While Treasurer Scott Morrison’s second budget inflicted a controversial levy on the nation’s five biggest banks, it delivered welcome news for various listed companies, particularly those in the media, healthcare, housing and infrastructure sectors. With the obvious exception of banking stocks, which tumbled on news of the tax, the market’s reaction to the 2017 budget was broadly neutral.
Although many details of the budget were foreshadowed in the weeks prior, there were still some surprises, including an increase to the Medicare levy and the six-basis-point big bank levy. A key revenue measure aimed at budget repair, the tax is predicted to cut bank profits by around 5 per cent. The consensus view appears to be that the banks will pass on the cost of the levy to customers, for example through term deposits or mortgage products. However, if the banks cannot, or will not pass the cost on to consumers, investors are likely to bear the brunt. In theory, any fall in profit could see dividends cut in line with earnings.
In our view, coupled with a softer-than-expected earnings season, banking stocks are now a less attractive investment proposition. For offshore investors in particular, the new bank impost also raises the risk that other profitable companies and/or sectors could also be targeted by the government as it seeks to raise revenue. With the broad support of the community and the opposition, the introduction of the levy from July 1 this year appears all but guaranteed. If the experience of banks in Britain, where a similar levy was adopted, is anything to go by, the tax may increase over time.
Boon for healthcare
The budget represents a boon for many companies in the healthcare sector. The government will retain the bulk-billing incentive for diagnostic imaging and pathology services and introduce indexation for some medical imaging, such as mammography and CT scans. Radiology providers such as Capitol Health are set to be significant beneficiaries when the current cap on indexation is lifted in 2020. Similarly, the repeal of the freeze on the indexation of the Medicare Benefits Schedule (including GP payments) is positive for healthcare providers such as Primary Health Care, which has a large medical centre business.
Media sector ripe for consolidation
The budget incorporated measures forming part of the government’s recently announced media reform package, including the abolition of broadcast licence and datacasting fees. Aimed at levelling the playing field with new media players such as Facebook and Google, free-to-air broadcasters will be charged a significantly lower ‘spectrum fee’, saving them around $90 million a year.
The Coalition’s media reform package, which is yet to be implemented, includes significant changes to cross-media ownership laws, which would abolish the current “two out of three” and 75 per cent audience reach rules. The mooted changes are broad-reaching with various companies across the sector potentially affected including Here, There & Everywhere, Fairfax Media, Nine Entertainment, Ten Network Holdings, Seven West Media and Southern Cross Media Group. If enacted, the new media ownership laws would likely trigger a surge in merger and acquisition activity resulting in a rapid consolidation of the industry.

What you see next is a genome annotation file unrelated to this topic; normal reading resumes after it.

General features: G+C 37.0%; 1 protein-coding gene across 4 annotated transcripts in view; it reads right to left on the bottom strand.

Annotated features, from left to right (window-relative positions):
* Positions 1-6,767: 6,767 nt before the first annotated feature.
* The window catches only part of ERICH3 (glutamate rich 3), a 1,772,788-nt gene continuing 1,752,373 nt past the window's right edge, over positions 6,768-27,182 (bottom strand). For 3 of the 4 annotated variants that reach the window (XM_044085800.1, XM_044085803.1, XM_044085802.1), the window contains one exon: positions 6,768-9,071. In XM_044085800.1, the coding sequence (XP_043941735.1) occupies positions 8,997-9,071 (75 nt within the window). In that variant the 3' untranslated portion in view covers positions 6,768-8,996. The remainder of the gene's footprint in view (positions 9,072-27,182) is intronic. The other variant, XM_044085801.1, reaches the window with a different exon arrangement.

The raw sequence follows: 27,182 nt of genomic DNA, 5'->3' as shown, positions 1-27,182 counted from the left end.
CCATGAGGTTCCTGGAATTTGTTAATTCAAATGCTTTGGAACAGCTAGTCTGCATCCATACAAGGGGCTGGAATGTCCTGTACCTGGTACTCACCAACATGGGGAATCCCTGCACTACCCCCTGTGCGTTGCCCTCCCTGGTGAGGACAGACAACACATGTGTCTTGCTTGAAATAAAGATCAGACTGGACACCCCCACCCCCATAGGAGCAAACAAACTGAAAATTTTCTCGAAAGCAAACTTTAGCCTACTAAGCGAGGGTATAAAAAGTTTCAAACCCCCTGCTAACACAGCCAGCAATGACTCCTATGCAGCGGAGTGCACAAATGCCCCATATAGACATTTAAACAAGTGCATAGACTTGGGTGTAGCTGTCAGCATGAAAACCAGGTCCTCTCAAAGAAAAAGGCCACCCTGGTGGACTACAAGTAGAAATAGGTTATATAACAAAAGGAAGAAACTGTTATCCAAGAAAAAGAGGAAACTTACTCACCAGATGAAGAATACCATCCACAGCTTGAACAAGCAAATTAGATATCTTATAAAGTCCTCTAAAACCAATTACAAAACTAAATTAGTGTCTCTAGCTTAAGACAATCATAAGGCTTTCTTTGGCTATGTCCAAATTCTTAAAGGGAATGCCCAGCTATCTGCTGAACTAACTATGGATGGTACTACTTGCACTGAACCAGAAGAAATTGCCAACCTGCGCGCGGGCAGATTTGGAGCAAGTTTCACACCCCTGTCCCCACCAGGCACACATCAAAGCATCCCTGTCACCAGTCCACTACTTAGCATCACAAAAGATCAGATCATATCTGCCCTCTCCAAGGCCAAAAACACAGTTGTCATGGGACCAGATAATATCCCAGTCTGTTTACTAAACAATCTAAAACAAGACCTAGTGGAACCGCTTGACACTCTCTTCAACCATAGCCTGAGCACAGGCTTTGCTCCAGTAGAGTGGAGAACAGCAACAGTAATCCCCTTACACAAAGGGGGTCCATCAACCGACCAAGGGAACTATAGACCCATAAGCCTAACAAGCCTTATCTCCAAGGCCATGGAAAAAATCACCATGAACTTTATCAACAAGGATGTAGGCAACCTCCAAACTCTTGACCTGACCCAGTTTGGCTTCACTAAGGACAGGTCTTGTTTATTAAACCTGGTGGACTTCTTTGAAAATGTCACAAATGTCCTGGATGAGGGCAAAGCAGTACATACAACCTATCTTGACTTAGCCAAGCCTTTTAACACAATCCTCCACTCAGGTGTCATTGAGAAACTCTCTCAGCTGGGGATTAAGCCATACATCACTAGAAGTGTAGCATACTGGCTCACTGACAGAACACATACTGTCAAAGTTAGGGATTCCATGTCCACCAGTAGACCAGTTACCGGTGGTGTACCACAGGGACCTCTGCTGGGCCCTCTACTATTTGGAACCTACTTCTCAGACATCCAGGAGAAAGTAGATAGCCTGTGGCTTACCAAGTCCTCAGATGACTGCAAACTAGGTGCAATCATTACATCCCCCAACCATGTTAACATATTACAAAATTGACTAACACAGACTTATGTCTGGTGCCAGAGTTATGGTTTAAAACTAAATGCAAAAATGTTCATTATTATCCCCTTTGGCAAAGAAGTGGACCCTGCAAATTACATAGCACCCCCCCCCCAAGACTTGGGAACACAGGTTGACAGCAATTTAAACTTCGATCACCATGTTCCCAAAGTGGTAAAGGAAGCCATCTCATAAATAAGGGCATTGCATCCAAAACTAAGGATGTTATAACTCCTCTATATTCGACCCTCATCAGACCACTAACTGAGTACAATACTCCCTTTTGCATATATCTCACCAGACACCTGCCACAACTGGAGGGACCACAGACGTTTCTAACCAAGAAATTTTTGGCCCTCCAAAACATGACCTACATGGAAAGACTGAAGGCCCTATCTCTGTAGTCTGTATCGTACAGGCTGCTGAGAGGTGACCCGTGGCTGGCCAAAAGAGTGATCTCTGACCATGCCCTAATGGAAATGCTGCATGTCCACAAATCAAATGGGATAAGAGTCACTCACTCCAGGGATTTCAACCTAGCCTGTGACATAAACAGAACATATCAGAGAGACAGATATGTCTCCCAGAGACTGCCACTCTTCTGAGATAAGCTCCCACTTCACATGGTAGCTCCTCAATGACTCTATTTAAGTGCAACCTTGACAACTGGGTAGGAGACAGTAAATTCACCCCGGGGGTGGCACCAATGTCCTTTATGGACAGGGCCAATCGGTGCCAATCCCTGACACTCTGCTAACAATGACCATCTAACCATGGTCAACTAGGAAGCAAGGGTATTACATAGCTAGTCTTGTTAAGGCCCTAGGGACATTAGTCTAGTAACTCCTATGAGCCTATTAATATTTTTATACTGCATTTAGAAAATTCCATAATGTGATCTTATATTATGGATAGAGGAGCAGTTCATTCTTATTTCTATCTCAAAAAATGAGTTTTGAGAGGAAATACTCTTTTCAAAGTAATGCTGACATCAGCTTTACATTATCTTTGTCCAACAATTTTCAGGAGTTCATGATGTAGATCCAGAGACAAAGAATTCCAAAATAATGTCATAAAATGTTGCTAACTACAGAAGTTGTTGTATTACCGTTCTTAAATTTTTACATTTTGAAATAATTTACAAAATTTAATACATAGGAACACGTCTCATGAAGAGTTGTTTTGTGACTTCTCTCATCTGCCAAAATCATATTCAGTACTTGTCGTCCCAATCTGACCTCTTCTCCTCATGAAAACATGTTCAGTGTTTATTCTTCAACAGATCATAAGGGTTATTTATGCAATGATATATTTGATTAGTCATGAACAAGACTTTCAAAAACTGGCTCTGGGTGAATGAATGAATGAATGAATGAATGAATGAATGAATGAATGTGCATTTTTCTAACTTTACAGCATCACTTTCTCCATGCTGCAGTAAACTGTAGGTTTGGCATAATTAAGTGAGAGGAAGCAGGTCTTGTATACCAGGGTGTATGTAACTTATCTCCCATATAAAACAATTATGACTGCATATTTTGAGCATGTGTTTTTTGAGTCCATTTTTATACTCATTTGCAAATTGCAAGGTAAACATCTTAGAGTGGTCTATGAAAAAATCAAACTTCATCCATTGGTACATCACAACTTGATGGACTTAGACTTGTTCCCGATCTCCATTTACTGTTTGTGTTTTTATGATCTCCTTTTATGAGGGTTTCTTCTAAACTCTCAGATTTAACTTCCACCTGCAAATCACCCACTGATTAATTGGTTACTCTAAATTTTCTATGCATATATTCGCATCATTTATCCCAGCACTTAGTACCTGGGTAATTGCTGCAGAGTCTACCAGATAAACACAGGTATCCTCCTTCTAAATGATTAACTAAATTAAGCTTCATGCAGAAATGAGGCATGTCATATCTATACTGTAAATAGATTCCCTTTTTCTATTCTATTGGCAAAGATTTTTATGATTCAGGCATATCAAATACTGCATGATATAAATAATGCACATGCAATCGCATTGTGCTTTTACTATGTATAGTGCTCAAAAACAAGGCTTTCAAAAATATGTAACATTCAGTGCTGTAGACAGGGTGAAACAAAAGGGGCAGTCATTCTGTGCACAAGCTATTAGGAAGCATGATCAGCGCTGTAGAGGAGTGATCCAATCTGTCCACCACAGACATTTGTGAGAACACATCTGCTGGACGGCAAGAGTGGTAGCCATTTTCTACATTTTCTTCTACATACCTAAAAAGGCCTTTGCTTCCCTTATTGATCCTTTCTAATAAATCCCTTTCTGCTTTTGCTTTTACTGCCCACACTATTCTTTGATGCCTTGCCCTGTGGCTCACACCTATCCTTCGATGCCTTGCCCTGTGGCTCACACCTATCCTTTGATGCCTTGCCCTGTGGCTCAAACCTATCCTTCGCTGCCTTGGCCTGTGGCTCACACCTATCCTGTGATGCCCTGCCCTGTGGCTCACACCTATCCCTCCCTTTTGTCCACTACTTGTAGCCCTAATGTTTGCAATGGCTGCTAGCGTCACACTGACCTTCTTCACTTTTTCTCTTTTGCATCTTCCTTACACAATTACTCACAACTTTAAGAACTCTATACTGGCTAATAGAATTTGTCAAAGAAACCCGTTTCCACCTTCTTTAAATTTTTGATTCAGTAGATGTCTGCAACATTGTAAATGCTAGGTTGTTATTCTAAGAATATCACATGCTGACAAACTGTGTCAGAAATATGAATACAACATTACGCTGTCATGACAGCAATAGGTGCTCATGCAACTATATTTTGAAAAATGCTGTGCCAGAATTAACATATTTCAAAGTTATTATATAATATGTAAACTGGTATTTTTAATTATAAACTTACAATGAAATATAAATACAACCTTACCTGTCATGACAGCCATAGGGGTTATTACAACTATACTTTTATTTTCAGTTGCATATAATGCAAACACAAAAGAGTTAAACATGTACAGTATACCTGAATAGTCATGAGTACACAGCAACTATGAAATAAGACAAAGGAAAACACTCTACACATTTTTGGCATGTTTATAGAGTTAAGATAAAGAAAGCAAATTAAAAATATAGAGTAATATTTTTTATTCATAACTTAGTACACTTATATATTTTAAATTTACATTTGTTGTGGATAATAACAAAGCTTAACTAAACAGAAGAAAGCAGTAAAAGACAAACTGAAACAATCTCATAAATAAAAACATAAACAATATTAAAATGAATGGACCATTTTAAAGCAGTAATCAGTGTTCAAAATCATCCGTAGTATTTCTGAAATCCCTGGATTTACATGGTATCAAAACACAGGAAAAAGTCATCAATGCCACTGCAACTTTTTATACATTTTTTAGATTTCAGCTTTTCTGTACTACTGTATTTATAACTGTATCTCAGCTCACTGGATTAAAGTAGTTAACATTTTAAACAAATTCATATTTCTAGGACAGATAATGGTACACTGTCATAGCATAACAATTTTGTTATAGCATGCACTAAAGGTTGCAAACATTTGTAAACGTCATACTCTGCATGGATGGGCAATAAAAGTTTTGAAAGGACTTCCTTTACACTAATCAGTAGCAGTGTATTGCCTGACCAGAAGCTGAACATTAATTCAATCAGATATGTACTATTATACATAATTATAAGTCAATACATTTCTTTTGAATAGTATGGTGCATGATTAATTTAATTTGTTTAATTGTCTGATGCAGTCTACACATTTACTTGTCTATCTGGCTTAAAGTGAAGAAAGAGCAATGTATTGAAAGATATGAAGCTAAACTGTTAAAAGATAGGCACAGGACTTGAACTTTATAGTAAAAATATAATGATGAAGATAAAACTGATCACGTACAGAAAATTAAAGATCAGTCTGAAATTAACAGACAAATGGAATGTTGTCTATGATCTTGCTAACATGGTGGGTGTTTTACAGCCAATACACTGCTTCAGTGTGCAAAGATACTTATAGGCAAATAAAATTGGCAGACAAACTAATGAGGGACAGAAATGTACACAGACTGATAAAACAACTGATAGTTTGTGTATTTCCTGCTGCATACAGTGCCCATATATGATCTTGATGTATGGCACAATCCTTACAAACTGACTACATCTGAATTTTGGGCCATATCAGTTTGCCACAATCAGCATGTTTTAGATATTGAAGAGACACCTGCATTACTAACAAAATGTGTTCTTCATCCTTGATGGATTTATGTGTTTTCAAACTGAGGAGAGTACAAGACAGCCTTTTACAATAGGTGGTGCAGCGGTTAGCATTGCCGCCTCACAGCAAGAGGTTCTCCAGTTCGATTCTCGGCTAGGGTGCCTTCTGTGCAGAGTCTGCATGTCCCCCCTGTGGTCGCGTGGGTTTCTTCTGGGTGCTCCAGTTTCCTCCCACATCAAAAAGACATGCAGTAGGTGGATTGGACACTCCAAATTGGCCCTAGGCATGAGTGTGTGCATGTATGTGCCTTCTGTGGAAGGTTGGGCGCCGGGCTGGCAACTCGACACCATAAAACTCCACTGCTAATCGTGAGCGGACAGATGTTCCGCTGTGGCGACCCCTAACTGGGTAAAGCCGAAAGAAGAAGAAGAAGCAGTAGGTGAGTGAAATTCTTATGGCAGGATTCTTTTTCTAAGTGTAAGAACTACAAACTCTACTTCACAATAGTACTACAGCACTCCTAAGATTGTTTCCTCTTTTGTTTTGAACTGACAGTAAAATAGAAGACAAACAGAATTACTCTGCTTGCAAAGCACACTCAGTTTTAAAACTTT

The major reform package also incorporated tighter restrictions on gambling advertising during live sports broadcasts. Senator Nick Xenophon is a key proponent of the proposed new gambling rules that could mean the key crossbencher also supports the government’s other media reforms, including changes to cross-media ownership laws.
Housing affordability initiatives
The government proposed a range of initiatives to tackle housing affordability, including increasing housing supply and support for first home buyers, which will create tailwinds for residential developers. The federal Treasurer predicts the First Home Super Savers Scheme will “accelerate [first home buyer] savings by at least 30 per cent”. Obvious winners from the scheme include Stockland Group and Mirvac Group with sales to first home buyers accounting for 50 per cent and 25 per cent respectively of all residential sales, according to Credit Suisse.
The budget brought clear funding commitments for various infrastructure plans. The budget outlined $75 billion in infrastructure funding and financing over the next 10 years, which is a positive for companies with exposure to increased infrastructure spending, such as Downer EDI and CIMIC (formerly Leighton Holdings). Funding was announced for key infrastructure projects including the western Sydney airport and the Melbourne to Brisbane Inland Rail project.
The outlook for the economy in the near-to-mid-term remains generally positive, albeit growth has stalled in recent months as consumers have absorbed out-of-cycle interest rate rises. Similarly, our outlook for the Australian sharemarket is largely unchanged following the budget, although there are various companies and sectors positioned to be winners or losers from the revenue and expenditure measures. With the narrowest of majorities in the House of Representatives and no control of the Senate, the government is not assured all its budget measures will be passed. Investors should therefore monitor progress of the budget supply bill through the Parliament with various policies, if enacted, representing positive catalysts to invest in a number of listed companies.